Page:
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School district and state employee health plans: is change needed?

School district and state employee health plans: is change needed?

February 13, 2010
February 13, 2010

A review of school district health programs shows wide variances in what taxpayers are paying to buy health insurance for public employees across the state and even in neighboring school districts. The reason: districts are buying into plans with bells and whistles, such as extremely low deductibles or no deductibles at all, that would cost much more if bought by individuals.

For instance, as one travels from the Nampa School District to the Meridian District to the Boise District, premiums increase from $405 to $425 to $495 per month respectively, even though the Meridian district is the largest in the state. In theory, because of its larger size, Meridian should be able to negotiate lower premiums than what taxpayers pay in neighboring Nampa. In North Idaho, the Coeur d’Alene school district fully funds an individual full-time employee’s monthly premium of about $316 per month, but at the neighboring Post Falls district, taxpayers pay $394 a month per employee for similar coverage.

Different plans, different coverages

“What neither of those numbers tell you is what their plan is,” said Mike Friend, Executive Director of the Idaho School District Council, an organization that plays a purchasing agent role for many of Idaho’s school districts. The Council helps smaller districts particularly by helping them pool together to buy everything from supplies to health insurance. “Yes, there are variations. The decision gets made at the local level (by the district insurance committee) and the school board is really the one that takes those recommendations and says yea or nay, depending on what their budgets allow them to cover.”

A lot of that depends on factors such as deductibles. Sara Pickens, with the Coeur d’Alene School district, said the district offers two options to their individual employees. “Our base plan has a $200 deductible, and then there’s a plan with no deductible. If (the employees) opt to go to the no deductible plan, they pay the difference between the two premiums ($351 for no deductible, $316 for the base plan).”

So why is coverage almost $80 more per month in nearby Post Falls School District? Sid Armstrong is the Business Manager for the district, and serves as the facilitator for the insurance committee. He said the process begins with deciding what kind of coverage the committee wants -- including decisions about how high the deductible should be, what co-pays employees should pay and what kind of emergency coverage is offered.

Post Falls School Board Chairwoman Donagene Turnbow said the school board has tried to hold down costs, including providing incentives to encourage employees to stay in network and find cheaper solutions to health issues, and high co-payments for brand-name drugs. The IFF tried to contact Turnbow by phone to ask her about the variance in premiums between her district and neighboring Coeur d’Alene district, but got only an e-mail in response.

But Friend says he doesn’t think school districts can continue offering the plans they have, especially as rates continue to climb. Friend, who is also personnel director for the Middleton School District, said local school boards "have to make determinations, because they have a finite amount of money coming in, and trust me, we hear the taxpayer cry and we understand that.”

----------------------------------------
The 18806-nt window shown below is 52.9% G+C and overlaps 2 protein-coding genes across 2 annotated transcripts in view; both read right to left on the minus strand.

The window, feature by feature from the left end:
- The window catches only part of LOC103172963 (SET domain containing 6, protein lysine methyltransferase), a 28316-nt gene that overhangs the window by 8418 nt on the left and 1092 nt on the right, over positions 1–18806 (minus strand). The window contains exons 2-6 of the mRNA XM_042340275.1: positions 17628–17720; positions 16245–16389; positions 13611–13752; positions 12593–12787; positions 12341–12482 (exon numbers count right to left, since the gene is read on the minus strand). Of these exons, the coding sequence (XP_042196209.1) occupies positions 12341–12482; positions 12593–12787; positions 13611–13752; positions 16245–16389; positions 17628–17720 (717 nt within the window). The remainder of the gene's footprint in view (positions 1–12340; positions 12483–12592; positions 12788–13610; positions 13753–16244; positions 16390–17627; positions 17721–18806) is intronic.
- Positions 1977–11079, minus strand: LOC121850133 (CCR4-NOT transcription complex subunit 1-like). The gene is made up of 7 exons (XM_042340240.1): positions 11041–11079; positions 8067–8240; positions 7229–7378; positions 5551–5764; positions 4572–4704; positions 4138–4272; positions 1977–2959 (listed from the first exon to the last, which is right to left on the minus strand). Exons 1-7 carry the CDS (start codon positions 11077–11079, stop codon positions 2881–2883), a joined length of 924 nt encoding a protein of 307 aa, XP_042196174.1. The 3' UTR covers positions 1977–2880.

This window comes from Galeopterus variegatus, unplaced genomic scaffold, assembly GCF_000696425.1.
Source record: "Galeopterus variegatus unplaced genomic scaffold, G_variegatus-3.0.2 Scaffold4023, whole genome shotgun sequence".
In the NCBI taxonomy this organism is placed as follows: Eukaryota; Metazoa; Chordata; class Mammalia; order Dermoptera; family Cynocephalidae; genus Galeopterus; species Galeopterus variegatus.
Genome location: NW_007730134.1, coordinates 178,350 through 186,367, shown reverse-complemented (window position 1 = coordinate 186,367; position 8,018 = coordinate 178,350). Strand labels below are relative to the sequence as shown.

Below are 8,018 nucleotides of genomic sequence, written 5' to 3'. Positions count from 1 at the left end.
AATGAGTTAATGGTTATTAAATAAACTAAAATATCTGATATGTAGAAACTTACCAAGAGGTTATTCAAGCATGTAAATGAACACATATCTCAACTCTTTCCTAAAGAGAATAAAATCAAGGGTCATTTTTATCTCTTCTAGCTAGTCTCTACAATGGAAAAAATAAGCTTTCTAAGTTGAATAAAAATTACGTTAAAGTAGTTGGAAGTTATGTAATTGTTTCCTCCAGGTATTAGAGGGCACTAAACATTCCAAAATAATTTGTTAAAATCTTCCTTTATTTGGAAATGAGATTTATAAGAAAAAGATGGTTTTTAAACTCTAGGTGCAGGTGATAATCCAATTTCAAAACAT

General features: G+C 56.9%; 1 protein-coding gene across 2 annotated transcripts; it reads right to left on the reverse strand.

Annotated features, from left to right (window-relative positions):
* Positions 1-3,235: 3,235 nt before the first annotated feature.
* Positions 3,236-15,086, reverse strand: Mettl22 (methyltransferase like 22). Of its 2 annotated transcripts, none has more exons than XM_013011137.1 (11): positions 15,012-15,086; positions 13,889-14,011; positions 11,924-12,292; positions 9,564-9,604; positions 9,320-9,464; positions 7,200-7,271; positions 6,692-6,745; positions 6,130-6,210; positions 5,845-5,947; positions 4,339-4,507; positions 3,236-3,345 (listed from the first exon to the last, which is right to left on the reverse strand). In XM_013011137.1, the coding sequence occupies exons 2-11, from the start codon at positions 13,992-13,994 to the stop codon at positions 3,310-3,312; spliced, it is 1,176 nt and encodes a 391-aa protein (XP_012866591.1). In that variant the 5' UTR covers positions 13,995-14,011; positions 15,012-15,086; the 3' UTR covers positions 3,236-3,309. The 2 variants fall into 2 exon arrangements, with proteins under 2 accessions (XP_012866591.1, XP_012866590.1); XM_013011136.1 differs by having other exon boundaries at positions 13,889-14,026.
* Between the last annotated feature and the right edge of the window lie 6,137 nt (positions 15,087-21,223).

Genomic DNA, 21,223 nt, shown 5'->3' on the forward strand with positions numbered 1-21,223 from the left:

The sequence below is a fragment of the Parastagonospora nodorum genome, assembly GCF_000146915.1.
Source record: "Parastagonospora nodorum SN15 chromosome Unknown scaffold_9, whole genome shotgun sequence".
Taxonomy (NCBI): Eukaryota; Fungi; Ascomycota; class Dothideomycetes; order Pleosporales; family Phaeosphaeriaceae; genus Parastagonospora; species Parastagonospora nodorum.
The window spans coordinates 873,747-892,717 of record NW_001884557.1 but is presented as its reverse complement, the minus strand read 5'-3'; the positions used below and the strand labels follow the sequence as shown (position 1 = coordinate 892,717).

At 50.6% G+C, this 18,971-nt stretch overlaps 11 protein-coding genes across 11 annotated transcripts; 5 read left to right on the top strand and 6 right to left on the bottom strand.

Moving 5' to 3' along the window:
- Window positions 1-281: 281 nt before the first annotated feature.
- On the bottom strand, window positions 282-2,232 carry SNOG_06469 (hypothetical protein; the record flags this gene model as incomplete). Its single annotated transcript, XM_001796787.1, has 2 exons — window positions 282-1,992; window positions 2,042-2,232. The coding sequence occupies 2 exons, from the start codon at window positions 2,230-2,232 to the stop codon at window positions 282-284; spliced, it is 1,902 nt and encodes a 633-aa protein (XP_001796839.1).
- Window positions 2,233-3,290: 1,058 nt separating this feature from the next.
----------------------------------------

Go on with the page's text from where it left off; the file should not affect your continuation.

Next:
Likewise, Sid Armstrong says members of his committee know the taxpayer is hurting, too. “I think there’s pretty much a mindset of ‘these costs have to be controlled’. We’re not going to get a better deal so, we’d better control our costs as best we can or we’re going to be looking at less coverage, so to speak.”

One possible option

So if the status quo needs to change, what are the options? Rep. Steven Thayn (R-Emmett) says he has an idea. It involves taking insurance completely out of the workplace, not just for school districts, but for all state employees. “For example, the state legislature is receiving health benefits. Why don’t we give the state legislators, or teachers, or state employees the money that we’re spending on their healthcare, and let them go out in the private sector, buy a high-deductible policy and put the rest in a Health Savings Account, so we bring some market forces back into the medical industry? That’s one of the main things driving the increase in medical costs.”

Thayn says increases in medical costs drive up health plans, and it’s pushing the overhead for employee medical coverage to the breaking point. “We either have to limit coverage, do away with insurance coverage altogether, or find something more creative. What we’re doing isn’t going to work; we have to make those changes.”

But the whole key, he says, it to give each state and school district employee an incentive to stay healthy, and not go to the doctor as much. “I think if we start getting the people involved in holding down the cost, because that’s what really driving the cost of an insurance policy, is the cost of medical care is going up. And until we do something to incentivize people to want to stay healthy, and reduce the number of procedures they’re receiving, the cost of medical care cannot go down, and therefore the cost of health insurance can’t go down.”

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